Despite enthusiastic claims around the benefits of corporate volunteering (CV) for the workplace and its widespread implementation, the impact of such programs for beneficiaries and non-profit organizations remains uncertain, particularly when employees’ participation is one-off. Previous research suggests that the benefits of CV for employees, businesses, and society are more likely to occur if employees internalize a volunteer identity—that is, if being a volunteer becomes a part of their self. This leads them to sustain their participation in CV over time, maximizing CV’s positive effects on all stakeholders. This study explores the factors explaining why employees internalize a volunteer identity in a corporate context. We do so by empirically testing Grant’s (Acad Manag Rev 37(4):589-615, 2012) volunteer work design (VWD) theoretical model with a sample of 619 employees involved in CV programs, and by comparing its relevance with an alternative, extended model relying on insights from self-determination theory (SDT). Whereas we find only partial and weak empirical support for the VWD model, our SDT-extended model is supported empirically. These results show that the quality of motivation that employees experience while volunteering plays a more important role than repeated participation, as it illuminates the process of how factors such as the quality of the projects, organizational support for CV, as well as the causes targeted affect the internalization of a volunteer identity. In particular, we show that employees are more likely to internalize a volunteer identity if they can choose what cause to engage for and if they feel that the projects they participate in are meaningful. Surprisingly, we also show that a prestigious cause as well as recognition and managerial support foster a controlled form of motivation for employees, which are then unlikely to internalize a volunteer identity. In doing so, we contribute to a better understanding of how CV can have lasting benefits for both business and society, and provide business leaders with actionable insights about how to design impactful CV programs.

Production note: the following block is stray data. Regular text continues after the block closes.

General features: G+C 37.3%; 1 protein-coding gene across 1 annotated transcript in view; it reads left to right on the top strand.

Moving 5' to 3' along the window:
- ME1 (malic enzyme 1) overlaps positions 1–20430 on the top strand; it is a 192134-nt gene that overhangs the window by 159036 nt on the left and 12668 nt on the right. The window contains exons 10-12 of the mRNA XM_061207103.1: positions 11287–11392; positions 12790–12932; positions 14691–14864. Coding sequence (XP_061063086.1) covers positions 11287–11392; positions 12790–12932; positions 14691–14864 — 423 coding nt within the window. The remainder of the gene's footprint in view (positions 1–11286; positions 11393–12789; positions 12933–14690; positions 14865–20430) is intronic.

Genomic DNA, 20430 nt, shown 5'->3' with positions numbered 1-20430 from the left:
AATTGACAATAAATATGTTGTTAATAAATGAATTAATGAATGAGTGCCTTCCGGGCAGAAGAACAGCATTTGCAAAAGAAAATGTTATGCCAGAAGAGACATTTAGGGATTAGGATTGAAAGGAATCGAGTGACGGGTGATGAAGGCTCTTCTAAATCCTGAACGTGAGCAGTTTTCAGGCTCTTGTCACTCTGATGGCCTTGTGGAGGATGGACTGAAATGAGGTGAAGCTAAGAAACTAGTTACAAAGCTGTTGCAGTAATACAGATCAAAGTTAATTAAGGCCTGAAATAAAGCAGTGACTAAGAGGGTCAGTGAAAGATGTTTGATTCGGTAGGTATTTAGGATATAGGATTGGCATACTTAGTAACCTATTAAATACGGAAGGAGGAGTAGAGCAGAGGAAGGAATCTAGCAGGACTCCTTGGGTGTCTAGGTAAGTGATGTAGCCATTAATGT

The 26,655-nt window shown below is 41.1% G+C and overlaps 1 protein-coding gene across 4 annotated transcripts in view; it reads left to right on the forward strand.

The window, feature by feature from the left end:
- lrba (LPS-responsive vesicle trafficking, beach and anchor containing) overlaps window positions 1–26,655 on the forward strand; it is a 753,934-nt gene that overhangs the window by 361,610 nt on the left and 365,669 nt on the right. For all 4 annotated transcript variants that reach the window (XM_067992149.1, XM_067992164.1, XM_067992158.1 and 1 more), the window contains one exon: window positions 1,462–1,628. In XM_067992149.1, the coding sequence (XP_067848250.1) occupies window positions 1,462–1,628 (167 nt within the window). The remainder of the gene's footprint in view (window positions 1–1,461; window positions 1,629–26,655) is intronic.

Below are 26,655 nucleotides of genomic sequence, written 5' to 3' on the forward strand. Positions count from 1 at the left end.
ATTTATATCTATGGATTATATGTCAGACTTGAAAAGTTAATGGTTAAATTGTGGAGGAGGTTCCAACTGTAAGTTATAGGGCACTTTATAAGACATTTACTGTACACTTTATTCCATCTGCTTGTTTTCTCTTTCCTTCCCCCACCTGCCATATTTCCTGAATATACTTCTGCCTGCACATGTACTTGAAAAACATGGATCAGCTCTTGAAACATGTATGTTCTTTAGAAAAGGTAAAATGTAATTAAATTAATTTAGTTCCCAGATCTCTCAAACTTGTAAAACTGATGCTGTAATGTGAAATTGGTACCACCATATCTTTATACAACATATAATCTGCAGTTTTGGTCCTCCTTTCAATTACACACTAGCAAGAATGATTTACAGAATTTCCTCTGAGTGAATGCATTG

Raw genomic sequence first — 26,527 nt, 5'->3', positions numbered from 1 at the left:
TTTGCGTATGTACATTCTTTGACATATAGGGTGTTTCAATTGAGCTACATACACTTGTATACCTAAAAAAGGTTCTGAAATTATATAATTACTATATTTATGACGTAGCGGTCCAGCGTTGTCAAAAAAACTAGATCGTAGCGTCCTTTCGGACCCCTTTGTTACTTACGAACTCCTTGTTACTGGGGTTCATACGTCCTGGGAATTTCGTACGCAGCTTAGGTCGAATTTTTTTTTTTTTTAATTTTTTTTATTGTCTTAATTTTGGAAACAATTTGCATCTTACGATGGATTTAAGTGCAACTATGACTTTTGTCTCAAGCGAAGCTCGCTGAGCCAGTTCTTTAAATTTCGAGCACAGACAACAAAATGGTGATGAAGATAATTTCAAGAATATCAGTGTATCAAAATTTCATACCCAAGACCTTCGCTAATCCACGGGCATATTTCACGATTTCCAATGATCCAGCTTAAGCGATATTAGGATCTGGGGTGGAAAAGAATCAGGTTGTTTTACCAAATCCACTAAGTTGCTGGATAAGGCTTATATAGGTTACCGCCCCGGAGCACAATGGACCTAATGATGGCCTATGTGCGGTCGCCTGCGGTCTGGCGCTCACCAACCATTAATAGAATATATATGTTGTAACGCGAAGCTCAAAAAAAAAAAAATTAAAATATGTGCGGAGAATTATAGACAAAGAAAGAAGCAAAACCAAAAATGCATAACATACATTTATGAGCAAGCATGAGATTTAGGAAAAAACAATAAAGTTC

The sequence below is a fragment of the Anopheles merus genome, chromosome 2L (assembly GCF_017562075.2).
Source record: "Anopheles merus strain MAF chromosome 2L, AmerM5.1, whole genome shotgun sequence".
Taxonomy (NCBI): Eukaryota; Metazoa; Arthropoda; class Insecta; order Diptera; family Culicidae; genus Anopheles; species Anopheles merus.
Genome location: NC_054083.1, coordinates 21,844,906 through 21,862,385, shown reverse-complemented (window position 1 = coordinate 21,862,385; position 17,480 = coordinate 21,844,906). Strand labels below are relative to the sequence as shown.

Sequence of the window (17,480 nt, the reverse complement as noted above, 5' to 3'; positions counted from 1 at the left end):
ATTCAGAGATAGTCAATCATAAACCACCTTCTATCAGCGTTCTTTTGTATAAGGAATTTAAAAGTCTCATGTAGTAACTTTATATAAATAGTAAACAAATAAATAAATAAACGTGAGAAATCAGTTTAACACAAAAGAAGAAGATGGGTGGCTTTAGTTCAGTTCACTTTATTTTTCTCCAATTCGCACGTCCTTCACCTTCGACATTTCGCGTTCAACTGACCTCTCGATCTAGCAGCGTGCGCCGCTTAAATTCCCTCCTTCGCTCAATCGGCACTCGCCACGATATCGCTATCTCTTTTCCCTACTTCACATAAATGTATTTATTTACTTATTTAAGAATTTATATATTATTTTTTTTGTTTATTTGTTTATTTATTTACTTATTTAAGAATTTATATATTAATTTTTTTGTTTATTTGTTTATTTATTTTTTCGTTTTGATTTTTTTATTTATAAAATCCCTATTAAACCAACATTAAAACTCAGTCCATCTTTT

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Please note that we deliberately excluded the first part of Grant’s model, which focuses on the entry to CV activities, due to the conceptual density of the framework and our exclusive focus on those employees who have decided to become involved. We refer to an extensive study by Rodell (2013) for findings on the intersection between paid work and volunteering, which addresses questions raised in the first part of the VWD model.
Corporate social responsibility
Volunteer work design
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Conflict of interest
All authors declare that they have no conflict of interest.
All procedures performed in studies involving human participants were in accordance with the ethical standards of the institutional and/or national research committee and with the 1964 Helsinki declaration and its later amendments or comparable ethical standards.
Informed consent was obtained from all individual participants included in the study.
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van Schie, S., Gautier, A., Pache, A. et al. What Keeps Corporate Volunteers Engaged: Extending the Volunteer Work Design Model with Self-determination Theory Insights. J Bus Ethics 160, 693–712 (2019). https://doi.org/10.1007/s10551-018-3926-y
- Corporate volunteering
- Self-determined motivation
- Volunteer role identity